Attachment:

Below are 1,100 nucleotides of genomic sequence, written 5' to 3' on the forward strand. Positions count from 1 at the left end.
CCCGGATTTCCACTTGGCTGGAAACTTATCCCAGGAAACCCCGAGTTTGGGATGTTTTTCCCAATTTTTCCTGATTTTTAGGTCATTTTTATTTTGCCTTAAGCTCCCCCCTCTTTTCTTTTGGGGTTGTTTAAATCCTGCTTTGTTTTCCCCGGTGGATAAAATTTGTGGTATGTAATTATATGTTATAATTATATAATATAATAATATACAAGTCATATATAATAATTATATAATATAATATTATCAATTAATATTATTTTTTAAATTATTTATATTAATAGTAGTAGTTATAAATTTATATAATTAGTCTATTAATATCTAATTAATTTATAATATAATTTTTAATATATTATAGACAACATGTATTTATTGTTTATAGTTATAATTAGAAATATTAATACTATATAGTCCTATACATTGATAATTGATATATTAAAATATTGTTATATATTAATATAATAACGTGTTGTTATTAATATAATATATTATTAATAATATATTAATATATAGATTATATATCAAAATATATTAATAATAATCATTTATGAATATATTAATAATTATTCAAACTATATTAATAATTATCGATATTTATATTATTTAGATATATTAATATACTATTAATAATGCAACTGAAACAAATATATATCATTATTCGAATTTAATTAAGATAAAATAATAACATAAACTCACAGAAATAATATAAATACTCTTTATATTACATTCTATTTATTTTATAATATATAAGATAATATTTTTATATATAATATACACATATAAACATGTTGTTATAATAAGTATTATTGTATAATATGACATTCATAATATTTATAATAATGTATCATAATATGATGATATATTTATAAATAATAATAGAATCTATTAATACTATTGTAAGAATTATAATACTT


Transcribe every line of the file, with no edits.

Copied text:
Below are 1,100 nucleotides of genomic sequence, written 5' to 3' on the forward strand. Positions count from 1 at the left end.
CCCGGATTTCCACTTGGCTGGAAACTTATCCCAGGAAACCCCGAGTTTGGGATGTTTTTCCCAATTTTTCCTGATTTTTAGGTCATTTTTATTTTGCCTTAAGCTCCCCCCTCTTTTCTTTTGGGGTTGTTTAAATCCTGCTTTGTTTTCCCCGGTGGATAAAATTTGTGGTATGTAATTATATGTTATAATTATATAATATAATAATATACAAGTCATATATAATAATTATATAATATAATATTATCAATTAATATTATTTTTTAAATTATTTATATTAATAGTAGTAGTTATAAATTTATATAATTAGTCTATTAATATCTAATTAATTTATAATATAATTTTTAATATATTATAGACAACATGTATTTATTGTTTATAGTTATAATTAGAAATATTAATACTATATAGTCCTATACATTGATAATTGATATATTAAAATATTGTTATATATTAATATAATAACGTGTTGTTATTAATATAATATATTATTAATAATATATTAATATATAGATTATATATCAAAATATATTAATAATAATCATTTATGAATATATTAATAATTATTCAAACTATATTAATAATTATCGATATTTATATTATTTAGATATATTAATATACTATTAATAATGCAACTGAAACAAATATATATCATTATTCGAATTTAATTAAGATAAAATAATAACATAAACTCACAGAAATAATATAAATACTCTTTATATTACATTCTATTTATTTTATAATATATAAGATAATATTTTTATATATAATATACACATATAAACATGTTGTTATAATAAGTATTATTGTATAATATGACATTCATAATATTTATAATAATGTATCATAATATGATGATATATTTATAAATAATAATAGAATCTATTAATACTATTGTAAGAATTATAATACTT